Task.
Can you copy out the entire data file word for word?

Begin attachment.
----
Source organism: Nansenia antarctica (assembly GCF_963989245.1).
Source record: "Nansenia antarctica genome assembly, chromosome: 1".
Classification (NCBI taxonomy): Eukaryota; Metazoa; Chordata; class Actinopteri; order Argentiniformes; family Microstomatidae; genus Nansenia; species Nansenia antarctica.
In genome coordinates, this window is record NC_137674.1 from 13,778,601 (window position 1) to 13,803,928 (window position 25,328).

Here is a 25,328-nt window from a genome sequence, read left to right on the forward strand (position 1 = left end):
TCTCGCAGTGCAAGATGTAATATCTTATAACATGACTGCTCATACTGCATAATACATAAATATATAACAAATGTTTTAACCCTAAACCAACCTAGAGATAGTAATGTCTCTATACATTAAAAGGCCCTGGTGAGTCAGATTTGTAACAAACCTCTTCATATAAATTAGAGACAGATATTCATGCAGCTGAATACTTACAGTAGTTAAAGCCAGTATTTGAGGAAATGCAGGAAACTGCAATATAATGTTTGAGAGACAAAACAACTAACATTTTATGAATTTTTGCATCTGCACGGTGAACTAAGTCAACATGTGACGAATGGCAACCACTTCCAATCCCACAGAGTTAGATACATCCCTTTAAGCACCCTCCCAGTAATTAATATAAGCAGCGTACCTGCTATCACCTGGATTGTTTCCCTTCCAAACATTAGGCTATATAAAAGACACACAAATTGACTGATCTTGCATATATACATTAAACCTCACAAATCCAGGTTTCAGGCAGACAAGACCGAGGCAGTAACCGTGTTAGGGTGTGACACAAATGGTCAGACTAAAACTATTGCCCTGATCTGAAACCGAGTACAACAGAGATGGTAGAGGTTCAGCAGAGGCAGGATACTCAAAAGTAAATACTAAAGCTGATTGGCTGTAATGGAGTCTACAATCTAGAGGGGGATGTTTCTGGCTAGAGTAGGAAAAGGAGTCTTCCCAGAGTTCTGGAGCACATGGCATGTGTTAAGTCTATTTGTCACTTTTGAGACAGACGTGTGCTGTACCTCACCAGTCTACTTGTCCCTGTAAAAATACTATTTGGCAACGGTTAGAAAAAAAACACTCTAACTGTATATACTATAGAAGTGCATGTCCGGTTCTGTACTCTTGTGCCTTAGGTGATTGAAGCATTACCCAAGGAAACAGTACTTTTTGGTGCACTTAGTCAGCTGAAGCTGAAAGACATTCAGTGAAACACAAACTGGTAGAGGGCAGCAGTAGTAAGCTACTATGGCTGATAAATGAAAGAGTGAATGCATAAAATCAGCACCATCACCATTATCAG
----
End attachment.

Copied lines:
Source organism: Nansenia antarctica (assembly GCF_963989245.1).
Source record: "Nansenia antarctica genome assembly, chromosome: 1".
Classification (NCBI taxonomy): Eukaryota; Metazoa; Chordata; class Actinopteri; order Argentiniformes; family Microstomatidae; genus Nansenia; species Nansenia antarctica.
In genome coordinates, this window is record NC_137674.1 from 13,778,601 (window position 1) to 13,803,928 (window position 25,328).

Here is a 25,328-nt window from a genome sequence, read left to right on the forward strand (position 1 = left end):
TCTCGCAGTGCAAGATGTAATATCTTATAACATGACTGCTCATACTGCATAATACATAAATATATAACAAATGTTTTAACCCTAAACCAACCTAGAGATAGTAATGTCTCTATACATTAAAAGGCCCTGGTGAGTCAGATTTGTAACAAACCTCTTCATATAAATTAGAGACAGATATTCATGCAGCTGAATACTTACAGTAGTTAAAGCCAGTATTTGAGGAAATGCAGGAAACTGCAATATAATGTTTGAGAGACAAAACAACTAACATTTTATGAATTTTTGCATCTGCACGGTGAACTAAGTCAACATGTGACGAATGGCAACCACTTCCAATCCCACAGAGTTAGATACATCCCTTTAAGCACCCTCCCAGTAATTAATATAAGCAGCGTACCTGCTATCACCTGGATTGTTTCCCTTCCAAACATTAGGCTATATAAAAGACACACAAATTGACTGATCTTGCATATATACATTAAACCTCACAAATCCAGGTTTCAGGCAGACAAGACCGAGGCAGTAACCGTGTTAGGGTGTGACACAAATGGTCAGACTAAAACTATTGCCCTGATCTGAAACCGAGTACAACAGAGATGGTAGAGGTTCAGCAGAGGCAGGATACTCAAAAGTAAATACTAAAGCTGATTGGCTGTAATGGAGTCTACAATCTAGAGGGGGATGTTTCTGGCTAGAGTAGGAAAAGGAGTCTTCCCAGAGTTCTGGAGCACATGGCATGTGTTAAGTCTATTTGTCACTTTTGAGACAGACGTGTGCTGTACCTCACCAGTCTACTTGTCCCTGTAAAAATACTATTTGGCAACGGTTAGAAAAAAAACACTCTAACTGTATATACTATAGAAGTGCATGTCCGGTTCTGTACTCTTGTGCCTTAGGTGATTGAAGCATTACCCAAGGAAACAGTACTTTTTGGTGCACTTAGTCAGCTGAAGCTGAAAGACATTCAGTGAAACACAAACTGGTAGAGGGCAGCAGTAGTAAGCTACTATGGCTGATAAATGAAAGAGTGAATGCATAAAATCAGCACCATCACCATTATCAG